The Secret Sauce for Organizational Success: Communications and Leadership on the Same Page

  • Published

The Secret Sauce for Organizational Success: Communications and Leadership on the Same Page by Tom Jurkosky. Air University Press, 2020, 148 pp. 

The Secret Sauce for Organizational Success is a monograph that infuses case studies with personal anecdotes, reflections, and practical takeaway, ultimately being highly beneficial for readers hoping for curated, practical insights, and recommendations for organizational leadership. Its basic premise is simple: leadership makes the difference of whether organizations can weather challenges and overcome emergencies.

Tom Jurkowsky has a long career of working in communications, offering a longitudinal view of the media industry. He served in the navy for more than 30 years, was a public affairs specialist, and worked as the Navy’s chief of information and chief spokesman. After retiring at the turn of the century, Jurkowsky served as vice president for media relations at Lockheed Martin. After working with public company, he joined the US Treasury Department, returning to federal service. He leverages his long and diverse career history to his advantage in the book, presenting a curated series of stories to illustrate his points.

His extensive experience further convinces him that there are four constants that organizational leaders’ representatives should always focus on to enhance transparency and reputation: being responsive to the media, providing access to the media, ensuring good working relationships with the media, and always maintaining one’s integrity. Jurkowsky is adamant that leaders must take responsibility and understand their place at the head of an organization, providing numerous contemporary examples, in addition to his historical cases.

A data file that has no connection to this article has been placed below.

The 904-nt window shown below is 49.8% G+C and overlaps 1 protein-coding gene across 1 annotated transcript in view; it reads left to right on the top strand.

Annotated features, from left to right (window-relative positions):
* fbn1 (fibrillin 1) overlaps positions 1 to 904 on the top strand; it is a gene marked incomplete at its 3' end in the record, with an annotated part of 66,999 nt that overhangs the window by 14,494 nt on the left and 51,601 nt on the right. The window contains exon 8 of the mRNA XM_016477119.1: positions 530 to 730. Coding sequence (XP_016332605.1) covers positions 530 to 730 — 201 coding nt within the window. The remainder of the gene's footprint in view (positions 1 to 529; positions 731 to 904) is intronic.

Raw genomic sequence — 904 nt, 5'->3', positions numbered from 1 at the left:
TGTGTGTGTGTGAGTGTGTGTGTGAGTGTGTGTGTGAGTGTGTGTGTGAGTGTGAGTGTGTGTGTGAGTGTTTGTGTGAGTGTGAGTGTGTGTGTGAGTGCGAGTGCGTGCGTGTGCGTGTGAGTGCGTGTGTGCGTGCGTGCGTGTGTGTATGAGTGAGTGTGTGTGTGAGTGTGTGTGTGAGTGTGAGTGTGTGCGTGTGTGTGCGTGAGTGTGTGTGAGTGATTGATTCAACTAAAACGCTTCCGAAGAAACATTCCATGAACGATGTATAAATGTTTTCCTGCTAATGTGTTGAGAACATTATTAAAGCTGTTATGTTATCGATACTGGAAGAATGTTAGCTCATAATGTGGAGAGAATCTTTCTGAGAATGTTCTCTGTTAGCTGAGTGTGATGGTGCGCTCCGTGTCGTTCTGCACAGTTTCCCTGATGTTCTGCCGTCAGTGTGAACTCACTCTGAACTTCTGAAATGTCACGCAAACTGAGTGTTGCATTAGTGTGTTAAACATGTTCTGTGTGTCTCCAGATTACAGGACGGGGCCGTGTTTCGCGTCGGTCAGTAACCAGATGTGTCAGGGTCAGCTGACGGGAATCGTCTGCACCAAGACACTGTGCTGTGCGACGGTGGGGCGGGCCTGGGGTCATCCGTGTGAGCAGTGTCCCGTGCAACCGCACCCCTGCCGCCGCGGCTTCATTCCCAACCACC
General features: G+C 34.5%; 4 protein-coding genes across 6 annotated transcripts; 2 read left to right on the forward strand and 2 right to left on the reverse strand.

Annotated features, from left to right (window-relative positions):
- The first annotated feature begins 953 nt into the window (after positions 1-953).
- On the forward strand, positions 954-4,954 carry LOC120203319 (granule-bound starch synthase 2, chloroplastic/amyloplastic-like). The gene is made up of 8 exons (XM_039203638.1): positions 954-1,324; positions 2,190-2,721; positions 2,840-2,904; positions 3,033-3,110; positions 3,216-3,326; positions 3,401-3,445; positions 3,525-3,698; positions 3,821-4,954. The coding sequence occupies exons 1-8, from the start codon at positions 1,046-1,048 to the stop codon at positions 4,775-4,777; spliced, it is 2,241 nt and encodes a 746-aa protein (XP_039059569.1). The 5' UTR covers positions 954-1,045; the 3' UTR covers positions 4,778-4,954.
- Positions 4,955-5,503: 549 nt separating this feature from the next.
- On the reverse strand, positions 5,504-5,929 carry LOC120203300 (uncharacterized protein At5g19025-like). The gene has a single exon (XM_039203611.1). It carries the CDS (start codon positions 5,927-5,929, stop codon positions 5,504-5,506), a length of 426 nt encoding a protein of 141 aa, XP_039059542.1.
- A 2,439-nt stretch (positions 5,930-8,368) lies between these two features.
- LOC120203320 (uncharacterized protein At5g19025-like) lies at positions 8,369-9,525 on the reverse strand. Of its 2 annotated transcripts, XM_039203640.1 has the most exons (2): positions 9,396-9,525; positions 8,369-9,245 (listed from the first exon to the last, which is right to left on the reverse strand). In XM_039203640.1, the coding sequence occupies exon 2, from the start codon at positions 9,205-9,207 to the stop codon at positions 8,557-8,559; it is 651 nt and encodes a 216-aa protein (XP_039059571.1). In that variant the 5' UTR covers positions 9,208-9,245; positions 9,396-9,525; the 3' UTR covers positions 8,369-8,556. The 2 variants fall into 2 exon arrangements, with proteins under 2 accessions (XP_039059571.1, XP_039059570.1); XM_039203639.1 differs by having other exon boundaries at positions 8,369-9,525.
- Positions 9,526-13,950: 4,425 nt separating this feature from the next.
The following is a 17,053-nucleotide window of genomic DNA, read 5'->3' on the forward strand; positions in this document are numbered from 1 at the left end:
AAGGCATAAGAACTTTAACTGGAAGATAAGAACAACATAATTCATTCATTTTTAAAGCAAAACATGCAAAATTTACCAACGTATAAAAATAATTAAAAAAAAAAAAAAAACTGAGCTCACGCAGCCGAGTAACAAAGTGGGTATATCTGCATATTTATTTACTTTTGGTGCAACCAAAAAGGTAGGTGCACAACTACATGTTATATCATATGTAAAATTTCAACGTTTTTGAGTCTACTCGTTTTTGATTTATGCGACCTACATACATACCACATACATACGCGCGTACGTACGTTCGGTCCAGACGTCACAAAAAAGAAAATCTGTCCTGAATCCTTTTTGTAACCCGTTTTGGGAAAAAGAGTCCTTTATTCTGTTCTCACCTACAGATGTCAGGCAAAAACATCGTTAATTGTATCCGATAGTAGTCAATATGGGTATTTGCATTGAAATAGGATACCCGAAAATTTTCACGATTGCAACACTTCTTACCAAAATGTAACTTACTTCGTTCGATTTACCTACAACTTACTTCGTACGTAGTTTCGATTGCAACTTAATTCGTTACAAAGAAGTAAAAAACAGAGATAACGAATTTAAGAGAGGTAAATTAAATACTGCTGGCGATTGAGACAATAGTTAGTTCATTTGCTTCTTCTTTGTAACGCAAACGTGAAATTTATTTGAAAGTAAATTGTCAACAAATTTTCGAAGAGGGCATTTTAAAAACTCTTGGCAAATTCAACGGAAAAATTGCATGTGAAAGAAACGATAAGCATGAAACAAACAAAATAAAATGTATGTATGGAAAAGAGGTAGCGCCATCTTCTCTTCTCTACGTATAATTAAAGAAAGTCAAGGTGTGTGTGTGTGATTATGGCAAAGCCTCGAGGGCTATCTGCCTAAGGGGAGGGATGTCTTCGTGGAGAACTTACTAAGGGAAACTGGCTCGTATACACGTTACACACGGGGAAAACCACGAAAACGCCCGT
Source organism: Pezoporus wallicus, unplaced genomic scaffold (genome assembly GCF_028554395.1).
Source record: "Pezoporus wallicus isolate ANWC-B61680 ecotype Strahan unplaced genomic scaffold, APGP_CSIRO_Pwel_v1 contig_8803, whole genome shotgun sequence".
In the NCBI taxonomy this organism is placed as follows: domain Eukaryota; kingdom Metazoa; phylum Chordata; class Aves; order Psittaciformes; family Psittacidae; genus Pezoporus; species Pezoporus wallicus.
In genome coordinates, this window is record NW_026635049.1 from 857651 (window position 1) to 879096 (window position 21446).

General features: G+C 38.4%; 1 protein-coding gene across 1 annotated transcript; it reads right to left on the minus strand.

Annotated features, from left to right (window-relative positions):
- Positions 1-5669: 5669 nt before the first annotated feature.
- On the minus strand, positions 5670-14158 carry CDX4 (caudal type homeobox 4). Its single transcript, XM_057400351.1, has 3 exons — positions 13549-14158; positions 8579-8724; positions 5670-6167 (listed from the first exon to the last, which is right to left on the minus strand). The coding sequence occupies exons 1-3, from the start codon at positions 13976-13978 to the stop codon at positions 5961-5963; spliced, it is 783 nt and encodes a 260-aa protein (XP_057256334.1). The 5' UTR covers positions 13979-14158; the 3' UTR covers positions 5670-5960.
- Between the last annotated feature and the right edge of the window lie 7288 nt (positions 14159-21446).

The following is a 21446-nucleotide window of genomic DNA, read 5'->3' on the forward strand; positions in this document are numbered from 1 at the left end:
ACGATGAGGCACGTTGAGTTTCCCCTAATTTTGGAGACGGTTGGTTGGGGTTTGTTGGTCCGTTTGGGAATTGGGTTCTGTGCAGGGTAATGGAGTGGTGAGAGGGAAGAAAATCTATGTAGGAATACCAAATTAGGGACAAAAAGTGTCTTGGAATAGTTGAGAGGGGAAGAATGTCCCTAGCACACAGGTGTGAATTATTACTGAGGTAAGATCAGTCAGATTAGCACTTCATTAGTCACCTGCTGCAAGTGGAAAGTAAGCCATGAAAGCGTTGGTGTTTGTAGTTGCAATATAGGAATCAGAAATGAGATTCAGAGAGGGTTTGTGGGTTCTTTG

The Secret Sauce for Organizational Success is a relatively short book (less than 150 pages) divided into fourteen short chapters, each one averaging less than ten pages. This makes it effective to consume in small bites or to be used in exerts for workplace or organizational training workshops, book clubs, or reflections. Each chapters serve as an independent case study, interconnecting effectively to create holistic recommendations and a strong sense of continuity. Each concludes with a summary section that ties together the holistic narrative and provides specific recommendations and suggestions for confronting particular leadership challenges and failures. Many of these takeaways have to do with changing perception or changing organizational framing.

Critically, throughout the book Jurkowsky frames leadership and representative roles as privileges, not rights, as individuals in these roles are held to high standards. Thus, this is very much a book about ethics in addition to strategy. None of the takeaways or recommendations are paradigm shifting things; they are all rooted in ethics. In that way they are incredibly straightforward and simple—but simple does not always mean easy.